Thursday, October 25, 2012

Chapter 11: Indians in the House

"Mary! Look!" Laura cried. Mary looked and saw them, too.

They were tall, thin, fierce-looking men. Their skin was brownish-red. Their heads seemed to go up to a peak, and the peak was a tuft of hair that stood straight up and ended in feathers. Their eyes were black and still and glittering, like snake's eyes.

They came closer and closer. Then they went out of sight, on the other side of the house."

Pa is ready to make the bedstead when Ma tells him they are out of meat for dinner. So he leans the wood against the wall, takes his gun, and heads out across the prairie. Poor Jack is tied up so he can't tag along and spoil the hunting.

Laura and Mary feel very sorry for Jack, but Pa told them not to let him off the chain. They spend the morning out petting him and trying to make him feel better, but Jack is too sad. But suddenly Jack stands up with a fierce growl, the hair on his neck standing straight up.

Laura looks over her shoulder and sees two Indians approaching. They walk by the girls and go to the other side of the cabin. Laura and Mary wait for them to pass by the other side, but when they don't reappear, the girls realize that the Indians are in the cabin with Ma and Baby Carrie.

Laura wants to do something to help Ma, and she is about to let Jack off the chain when Mary reminds her that Pa said not to.

"But Pa didn't know the Indians would come...." Laura argues.

"He said not to," said Mary, almost crying.

It is hard, but Laura knows she must obey Pa, even though she is scared. The two girls know they must help Ma, so they run across the yard and slip into the house. Laura runs towards Ma, but then she smells a horrible smell and sees the Indians. She ducks behind the wood that Pa had left leaning against the wall.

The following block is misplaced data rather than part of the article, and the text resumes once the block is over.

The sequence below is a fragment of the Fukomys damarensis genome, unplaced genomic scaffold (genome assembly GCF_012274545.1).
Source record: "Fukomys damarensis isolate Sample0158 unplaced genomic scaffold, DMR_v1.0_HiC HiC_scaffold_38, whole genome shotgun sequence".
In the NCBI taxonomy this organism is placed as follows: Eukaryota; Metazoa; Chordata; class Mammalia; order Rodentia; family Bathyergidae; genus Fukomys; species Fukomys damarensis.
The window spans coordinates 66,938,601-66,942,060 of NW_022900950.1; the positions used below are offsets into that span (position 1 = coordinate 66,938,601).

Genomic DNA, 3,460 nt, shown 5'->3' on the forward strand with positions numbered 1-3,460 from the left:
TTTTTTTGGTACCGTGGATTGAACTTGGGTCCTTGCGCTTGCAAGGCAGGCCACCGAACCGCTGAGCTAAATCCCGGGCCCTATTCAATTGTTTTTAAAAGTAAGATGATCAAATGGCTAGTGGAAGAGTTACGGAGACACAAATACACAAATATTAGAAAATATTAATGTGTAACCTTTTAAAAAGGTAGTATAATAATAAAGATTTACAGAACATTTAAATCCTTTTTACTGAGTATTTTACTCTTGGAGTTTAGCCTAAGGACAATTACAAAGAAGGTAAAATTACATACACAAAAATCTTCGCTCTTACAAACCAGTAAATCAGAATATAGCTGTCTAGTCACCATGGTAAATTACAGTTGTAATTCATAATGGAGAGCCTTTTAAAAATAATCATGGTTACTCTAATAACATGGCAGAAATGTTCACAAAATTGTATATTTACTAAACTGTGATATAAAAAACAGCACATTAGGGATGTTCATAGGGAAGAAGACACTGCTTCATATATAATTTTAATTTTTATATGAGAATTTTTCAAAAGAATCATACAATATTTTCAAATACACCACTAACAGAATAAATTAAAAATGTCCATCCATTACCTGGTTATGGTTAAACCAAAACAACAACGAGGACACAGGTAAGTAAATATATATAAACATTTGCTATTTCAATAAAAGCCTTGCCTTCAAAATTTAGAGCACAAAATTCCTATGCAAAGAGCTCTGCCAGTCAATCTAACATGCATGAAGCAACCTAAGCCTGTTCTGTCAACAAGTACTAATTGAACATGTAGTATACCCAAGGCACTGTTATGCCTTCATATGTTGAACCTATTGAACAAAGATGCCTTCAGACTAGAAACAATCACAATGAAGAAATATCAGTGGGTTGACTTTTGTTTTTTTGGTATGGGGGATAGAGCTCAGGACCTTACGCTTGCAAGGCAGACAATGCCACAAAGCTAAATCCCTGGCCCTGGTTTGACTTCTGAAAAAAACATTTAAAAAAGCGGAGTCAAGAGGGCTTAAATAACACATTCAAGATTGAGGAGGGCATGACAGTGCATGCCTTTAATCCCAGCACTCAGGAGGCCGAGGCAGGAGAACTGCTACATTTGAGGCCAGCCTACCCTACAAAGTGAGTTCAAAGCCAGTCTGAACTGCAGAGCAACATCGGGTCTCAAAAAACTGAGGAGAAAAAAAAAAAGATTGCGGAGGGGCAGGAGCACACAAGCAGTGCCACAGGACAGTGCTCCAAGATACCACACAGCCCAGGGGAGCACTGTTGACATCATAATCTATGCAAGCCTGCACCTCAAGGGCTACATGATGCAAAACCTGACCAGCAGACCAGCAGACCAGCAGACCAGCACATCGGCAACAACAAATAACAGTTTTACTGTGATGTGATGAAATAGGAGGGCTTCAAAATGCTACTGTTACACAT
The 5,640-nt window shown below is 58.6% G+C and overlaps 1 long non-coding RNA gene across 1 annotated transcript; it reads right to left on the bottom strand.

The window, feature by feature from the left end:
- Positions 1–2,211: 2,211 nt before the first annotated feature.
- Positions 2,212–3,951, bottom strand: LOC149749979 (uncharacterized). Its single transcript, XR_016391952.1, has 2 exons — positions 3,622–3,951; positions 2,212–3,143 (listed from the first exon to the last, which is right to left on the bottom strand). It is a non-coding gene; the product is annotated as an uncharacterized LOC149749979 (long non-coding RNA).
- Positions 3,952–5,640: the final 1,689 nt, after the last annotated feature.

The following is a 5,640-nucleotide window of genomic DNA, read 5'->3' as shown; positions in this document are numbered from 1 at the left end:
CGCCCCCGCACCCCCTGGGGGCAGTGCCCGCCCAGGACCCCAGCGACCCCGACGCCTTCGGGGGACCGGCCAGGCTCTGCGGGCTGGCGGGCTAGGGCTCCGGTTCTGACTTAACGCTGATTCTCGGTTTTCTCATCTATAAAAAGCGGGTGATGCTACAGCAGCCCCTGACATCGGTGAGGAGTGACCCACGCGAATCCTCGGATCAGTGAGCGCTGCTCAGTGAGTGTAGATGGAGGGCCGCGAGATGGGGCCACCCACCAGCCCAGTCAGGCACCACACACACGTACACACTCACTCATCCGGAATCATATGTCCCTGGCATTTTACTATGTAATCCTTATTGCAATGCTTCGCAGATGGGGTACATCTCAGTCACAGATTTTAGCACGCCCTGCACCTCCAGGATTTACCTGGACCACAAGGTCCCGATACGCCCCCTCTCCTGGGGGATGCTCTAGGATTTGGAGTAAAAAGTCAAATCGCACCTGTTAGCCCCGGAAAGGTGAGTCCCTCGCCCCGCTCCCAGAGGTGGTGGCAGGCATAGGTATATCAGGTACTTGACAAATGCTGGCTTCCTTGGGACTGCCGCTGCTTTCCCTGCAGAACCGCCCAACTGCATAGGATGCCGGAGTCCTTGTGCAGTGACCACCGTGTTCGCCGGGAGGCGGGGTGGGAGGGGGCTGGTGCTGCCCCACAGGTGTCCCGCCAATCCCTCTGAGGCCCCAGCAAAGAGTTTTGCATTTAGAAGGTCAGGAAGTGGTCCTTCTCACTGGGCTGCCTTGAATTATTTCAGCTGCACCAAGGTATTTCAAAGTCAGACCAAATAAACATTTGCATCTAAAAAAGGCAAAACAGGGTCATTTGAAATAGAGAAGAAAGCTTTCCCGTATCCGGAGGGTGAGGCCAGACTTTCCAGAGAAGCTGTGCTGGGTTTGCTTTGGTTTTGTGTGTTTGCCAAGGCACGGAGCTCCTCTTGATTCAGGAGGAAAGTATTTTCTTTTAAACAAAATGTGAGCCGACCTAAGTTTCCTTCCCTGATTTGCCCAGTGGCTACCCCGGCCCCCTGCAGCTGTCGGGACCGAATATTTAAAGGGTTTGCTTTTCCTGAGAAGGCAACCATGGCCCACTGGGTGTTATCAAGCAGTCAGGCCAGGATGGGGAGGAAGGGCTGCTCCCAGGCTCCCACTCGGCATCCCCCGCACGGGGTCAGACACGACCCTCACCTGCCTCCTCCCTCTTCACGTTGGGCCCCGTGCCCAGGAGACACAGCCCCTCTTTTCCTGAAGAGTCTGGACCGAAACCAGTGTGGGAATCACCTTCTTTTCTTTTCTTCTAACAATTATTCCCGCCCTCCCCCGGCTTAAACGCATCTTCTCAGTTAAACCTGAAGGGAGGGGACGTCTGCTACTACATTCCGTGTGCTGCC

From there she can watch the Indians as they quietly eat the cornbread Ma had made them. She sees that they are wearing black and white striped animal skins around their waists. Laura knows those are skunk skins. That is what is making the smell.

After the Indians have eaten, they say something to Ma in their own language and softly walk out of the cabin on their bare feet. Ma lets out a big sigh and hugs Laura and Mary.

When Pa comes home he has a rabbit and two prairie hens for dinner. He skins the rabbit and tells the girls he will salt the pelt and peg it to the side of the house. Then a lucky little girl would get a warm fur hat for winter.

During dinner, everyone tells Pa about their adventure. Laura says that if they had turned Jack loose, he would have eaten those Indians right up. Pa turns to Laura and says in a dreadful voice, "Did you even think of letting Jack loose?"

Laura can't speak, but Mary pipes up, "Yes, Pa."

Pa sighs and says to the girls in a terrible voice, "After this you girls remember to always do as you're told. Don't you even think of disobeying me. Do you hear?"

"Yes, Pa." Laura and Mary whisper.